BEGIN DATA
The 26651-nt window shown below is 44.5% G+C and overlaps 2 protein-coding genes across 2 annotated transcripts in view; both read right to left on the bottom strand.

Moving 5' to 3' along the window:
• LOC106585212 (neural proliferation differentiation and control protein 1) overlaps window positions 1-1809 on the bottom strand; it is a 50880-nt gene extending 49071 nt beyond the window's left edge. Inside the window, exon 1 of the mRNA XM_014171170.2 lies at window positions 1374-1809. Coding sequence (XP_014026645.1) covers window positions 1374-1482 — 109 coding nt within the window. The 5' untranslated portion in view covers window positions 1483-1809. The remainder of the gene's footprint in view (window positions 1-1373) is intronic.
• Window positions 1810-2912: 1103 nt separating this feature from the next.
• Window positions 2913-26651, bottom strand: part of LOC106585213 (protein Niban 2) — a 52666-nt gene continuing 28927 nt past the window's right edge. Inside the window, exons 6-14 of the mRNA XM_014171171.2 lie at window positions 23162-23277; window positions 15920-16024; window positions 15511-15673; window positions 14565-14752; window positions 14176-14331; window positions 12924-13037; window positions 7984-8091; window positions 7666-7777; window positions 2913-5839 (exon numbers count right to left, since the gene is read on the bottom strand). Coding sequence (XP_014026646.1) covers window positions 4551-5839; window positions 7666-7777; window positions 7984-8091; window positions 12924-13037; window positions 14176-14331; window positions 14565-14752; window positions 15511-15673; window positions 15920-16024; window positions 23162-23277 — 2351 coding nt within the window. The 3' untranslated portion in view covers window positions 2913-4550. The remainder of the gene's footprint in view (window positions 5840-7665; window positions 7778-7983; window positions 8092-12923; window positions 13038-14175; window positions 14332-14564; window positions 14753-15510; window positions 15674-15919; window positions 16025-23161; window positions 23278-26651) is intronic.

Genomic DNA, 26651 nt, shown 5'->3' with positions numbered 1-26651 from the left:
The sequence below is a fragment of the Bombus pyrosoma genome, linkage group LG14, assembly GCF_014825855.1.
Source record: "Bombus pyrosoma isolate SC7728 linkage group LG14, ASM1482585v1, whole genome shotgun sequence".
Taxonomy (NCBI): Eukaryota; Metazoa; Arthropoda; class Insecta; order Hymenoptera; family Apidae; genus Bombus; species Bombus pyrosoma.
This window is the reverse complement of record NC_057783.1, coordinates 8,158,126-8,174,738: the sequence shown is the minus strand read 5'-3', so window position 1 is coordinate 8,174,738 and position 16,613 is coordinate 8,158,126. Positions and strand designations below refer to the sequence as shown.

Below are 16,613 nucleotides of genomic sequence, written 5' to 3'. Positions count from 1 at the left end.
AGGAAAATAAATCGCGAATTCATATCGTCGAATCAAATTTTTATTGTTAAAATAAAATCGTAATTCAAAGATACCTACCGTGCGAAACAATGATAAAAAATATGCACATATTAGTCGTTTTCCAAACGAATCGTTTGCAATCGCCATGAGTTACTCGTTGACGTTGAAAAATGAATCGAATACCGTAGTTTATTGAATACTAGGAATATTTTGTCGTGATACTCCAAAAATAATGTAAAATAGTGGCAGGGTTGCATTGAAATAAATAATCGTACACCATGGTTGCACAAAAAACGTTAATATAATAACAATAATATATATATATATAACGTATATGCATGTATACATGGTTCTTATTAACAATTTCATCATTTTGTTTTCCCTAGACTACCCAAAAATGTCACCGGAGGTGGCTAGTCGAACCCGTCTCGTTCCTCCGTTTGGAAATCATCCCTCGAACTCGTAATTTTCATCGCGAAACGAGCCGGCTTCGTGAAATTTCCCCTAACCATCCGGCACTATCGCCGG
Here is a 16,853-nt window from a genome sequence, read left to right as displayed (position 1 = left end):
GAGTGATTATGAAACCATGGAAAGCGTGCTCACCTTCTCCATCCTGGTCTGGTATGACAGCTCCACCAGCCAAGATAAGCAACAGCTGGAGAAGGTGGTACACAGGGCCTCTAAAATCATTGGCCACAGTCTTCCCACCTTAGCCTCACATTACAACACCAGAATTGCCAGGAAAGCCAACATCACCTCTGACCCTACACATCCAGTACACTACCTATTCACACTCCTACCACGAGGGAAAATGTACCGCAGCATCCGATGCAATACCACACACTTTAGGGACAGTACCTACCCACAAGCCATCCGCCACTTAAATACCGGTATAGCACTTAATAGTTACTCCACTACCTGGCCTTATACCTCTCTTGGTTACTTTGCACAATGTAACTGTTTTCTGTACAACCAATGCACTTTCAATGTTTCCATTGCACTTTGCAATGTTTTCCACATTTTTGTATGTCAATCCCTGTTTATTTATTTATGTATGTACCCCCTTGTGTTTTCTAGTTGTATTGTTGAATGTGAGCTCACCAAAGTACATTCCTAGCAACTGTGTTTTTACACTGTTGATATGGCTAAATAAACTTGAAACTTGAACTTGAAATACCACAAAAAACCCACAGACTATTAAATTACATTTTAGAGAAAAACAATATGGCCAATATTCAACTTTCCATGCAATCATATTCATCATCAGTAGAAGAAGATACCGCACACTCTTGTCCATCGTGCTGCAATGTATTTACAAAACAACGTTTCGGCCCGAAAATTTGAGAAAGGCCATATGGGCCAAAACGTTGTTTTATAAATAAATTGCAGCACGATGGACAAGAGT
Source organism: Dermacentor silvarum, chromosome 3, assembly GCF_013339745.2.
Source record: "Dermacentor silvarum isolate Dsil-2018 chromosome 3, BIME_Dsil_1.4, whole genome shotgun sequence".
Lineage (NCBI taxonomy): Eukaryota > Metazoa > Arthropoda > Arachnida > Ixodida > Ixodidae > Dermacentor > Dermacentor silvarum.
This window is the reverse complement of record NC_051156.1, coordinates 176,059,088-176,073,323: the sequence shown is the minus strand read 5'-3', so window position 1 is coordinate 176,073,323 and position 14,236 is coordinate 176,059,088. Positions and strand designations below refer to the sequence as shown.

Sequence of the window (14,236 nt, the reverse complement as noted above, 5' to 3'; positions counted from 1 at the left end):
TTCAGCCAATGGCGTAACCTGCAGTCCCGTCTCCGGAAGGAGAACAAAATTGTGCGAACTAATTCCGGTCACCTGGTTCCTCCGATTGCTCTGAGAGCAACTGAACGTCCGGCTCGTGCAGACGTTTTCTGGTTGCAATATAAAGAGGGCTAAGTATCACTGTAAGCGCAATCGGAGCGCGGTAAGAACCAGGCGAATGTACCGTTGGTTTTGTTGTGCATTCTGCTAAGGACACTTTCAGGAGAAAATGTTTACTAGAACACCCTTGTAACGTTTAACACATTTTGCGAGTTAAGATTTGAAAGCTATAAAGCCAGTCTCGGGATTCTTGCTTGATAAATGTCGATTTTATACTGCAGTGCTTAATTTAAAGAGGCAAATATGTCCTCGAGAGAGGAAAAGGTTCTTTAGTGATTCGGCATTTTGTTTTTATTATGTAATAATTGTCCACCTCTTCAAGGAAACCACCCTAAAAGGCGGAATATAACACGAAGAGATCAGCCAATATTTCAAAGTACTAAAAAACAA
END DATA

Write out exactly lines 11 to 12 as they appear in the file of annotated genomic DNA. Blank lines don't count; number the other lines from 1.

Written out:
Below are 16,613 nucleotides of genomic sequence, written 5' to 3'. Positions count from 1 at the left end.
AGGAAAATAAATCGCGAATTCATATCGTCGAATCAAATTTTTATTGTTAAAATAAAATCGTAATTCAAAGATACCTACCGTGCGAAACAATGATAAAAAATATGCACATATTAGTCGTTTTCCAAACGAATCGTTTGCAATCGCCATGAGTTACTCGTTGACGTTGAAAAATGAATCGAATACCGTAGTTTATTGAATACTAGGAATATTTTGTCGTGATACTCCAAAAATAATGTAAAATAGTGGCAGGGTTGCATTGAAATAAATAATCGTACACCATGGTTGCACAAAAAACGTTAATATAATAACAATAATATATATATATATAACGTATATGCATGTATACATGGTTCTTATTAACAATTTCATCATTTTGTTTTCCCTAGACTACCCAAAAATGTCACCGGAGGTGGCTAGTCGAACCCGTCTCGTTCCTCCGTTTGGAAATCATCCCTCGAACTCGTAATTTTCATCGCGAAACGAGCCGGCTTCGTGAAATTTCCCCTAACCATCCGGCACTATCGCCGG